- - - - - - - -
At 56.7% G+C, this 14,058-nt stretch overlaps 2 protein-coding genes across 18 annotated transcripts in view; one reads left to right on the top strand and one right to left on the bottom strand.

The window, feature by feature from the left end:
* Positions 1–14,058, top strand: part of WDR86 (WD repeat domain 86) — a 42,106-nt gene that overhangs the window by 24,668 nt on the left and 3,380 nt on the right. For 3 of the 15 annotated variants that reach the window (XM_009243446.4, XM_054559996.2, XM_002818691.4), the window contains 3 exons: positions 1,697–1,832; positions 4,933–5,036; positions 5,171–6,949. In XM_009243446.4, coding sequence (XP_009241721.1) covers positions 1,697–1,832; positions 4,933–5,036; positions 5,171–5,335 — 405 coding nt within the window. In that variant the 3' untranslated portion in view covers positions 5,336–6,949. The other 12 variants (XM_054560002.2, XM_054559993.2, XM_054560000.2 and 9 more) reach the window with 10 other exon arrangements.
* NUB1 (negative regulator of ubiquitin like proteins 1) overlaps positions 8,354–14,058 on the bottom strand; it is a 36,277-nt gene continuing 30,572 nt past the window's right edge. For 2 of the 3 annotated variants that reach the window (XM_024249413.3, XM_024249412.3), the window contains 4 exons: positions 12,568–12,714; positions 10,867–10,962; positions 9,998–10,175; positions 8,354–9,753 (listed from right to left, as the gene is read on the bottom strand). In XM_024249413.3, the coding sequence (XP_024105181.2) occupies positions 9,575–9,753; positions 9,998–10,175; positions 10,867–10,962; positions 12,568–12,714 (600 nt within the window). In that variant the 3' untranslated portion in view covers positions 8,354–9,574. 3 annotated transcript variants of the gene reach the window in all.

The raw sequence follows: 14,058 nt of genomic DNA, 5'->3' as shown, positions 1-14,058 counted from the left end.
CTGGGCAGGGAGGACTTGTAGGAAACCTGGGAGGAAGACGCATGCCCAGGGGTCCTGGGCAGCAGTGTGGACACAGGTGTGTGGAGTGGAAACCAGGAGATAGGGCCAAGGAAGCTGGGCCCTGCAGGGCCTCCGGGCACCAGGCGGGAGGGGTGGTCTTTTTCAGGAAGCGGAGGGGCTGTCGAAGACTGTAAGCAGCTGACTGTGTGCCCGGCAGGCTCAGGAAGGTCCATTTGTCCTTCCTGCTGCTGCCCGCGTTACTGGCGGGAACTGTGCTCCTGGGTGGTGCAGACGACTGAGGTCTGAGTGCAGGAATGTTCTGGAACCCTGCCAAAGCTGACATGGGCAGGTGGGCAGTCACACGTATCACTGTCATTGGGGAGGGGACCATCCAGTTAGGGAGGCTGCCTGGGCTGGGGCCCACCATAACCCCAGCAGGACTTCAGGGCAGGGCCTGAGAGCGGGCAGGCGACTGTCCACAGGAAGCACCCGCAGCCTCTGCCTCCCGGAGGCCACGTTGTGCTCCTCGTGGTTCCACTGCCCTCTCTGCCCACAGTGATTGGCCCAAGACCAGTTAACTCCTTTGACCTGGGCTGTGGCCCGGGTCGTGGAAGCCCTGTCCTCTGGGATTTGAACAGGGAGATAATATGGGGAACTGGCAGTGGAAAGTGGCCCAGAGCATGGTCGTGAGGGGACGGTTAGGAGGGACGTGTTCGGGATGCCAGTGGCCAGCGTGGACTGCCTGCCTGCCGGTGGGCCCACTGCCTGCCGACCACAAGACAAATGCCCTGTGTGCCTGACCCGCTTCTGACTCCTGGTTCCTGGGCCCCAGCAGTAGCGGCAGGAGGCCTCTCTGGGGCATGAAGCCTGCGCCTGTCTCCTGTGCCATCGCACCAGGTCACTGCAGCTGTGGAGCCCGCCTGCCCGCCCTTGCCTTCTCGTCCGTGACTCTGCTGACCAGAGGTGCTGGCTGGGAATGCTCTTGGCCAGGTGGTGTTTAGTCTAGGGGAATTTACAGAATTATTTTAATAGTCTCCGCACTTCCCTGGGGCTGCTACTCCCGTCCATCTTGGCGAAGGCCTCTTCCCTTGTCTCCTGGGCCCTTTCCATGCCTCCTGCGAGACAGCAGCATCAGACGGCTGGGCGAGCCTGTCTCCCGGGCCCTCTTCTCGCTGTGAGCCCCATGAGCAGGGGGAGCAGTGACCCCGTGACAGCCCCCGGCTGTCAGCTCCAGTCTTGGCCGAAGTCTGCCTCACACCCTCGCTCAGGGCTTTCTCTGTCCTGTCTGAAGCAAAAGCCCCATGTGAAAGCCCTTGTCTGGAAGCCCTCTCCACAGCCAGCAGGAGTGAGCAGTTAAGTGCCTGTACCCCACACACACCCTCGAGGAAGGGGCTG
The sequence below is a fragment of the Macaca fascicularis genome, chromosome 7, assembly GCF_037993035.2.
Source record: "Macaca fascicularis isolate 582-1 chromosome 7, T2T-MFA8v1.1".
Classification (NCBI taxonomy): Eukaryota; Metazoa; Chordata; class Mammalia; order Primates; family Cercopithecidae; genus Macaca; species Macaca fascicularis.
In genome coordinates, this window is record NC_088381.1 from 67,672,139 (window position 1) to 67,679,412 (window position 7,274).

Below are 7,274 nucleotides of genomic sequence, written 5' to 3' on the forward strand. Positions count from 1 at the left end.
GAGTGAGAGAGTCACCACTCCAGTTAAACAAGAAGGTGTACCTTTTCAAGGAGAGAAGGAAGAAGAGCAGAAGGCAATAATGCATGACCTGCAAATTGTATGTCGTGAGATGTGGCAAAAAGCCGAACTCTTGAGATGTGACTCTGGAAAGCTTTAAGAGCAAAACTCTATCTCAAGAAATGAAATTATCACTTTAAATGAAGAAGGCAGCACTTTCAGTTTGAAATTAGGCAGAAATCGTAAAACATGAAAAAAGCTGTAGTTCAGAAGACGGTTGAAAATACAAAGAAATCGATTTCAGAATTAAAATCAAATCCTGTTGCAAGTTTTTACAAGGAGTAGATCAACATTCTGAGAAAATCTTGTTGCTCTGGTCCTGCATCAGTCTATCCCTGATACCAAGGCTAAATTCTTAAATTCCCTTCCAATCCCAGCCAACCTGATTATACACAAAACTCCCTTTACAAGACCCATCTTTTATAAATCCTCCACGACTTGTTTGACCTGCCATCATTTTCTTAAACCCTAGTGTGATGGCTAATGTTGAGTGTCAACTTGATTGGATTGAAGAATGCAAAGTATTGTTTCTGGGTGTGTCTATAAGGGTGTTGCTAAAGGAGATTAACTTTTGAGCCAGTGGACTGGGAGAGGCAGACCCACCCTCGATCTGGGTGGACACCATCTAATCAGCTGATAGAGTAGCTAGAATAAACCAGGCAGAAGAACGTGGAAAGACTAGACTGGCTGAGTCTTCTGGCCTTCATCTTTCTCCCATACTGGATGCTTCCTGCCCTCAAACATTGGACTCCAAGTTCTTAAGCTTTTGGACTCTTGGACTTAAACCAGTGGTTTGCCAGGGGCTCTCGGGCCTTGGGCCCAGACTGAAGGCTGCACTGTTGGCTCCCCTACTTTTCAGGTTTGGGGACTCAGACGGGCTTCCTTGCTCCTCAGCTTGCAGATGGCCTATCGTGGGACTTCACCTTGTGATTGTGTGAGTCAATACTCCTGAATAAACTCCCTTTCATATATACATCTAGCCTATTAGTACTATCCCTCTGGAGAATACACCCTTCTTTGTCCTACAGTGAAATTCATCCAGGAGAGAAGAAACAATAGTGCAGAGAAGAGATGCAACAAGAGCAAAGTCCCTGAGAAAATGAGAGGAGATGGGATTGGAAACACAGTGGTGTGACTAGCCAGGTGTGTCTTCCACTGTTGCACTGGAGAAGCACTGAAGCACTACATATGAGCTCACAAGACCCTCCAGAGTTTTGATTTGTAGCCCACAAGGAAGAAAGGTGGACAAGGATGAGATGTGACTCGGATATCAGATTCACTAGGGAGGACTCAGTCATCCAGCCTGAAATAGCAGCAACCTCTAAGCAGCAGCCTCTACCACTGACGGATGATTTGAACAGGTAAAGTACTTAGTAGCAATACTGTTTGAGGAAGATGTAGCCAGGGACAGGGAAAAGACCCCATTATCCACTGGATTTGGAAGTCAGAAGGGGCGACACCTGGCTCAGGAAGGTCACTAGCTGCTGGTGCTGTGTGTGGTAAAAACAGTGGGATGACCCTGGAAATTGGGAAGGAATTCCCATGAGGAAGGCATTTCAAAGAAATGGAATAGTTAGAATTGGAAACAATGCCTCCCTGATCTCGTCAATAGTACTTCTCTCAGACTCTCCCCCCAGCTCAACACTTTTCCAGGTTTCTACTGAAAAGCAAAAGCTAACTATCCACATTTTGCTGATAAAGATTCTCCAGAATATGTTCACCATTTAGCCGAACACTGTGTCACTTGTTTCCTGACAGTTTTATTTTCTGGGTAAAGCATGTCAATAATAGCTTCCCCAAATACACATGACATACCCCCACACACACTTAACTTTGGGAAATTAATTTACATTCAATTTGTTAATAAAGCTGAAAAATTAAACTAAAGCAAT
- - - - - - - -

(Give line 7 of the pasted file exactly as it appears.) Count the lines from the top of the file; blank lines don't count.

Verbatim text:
The sequence below is a fragment of the Macaca fascicularis genome, chromosome 7, assembly GCF_037993035.2.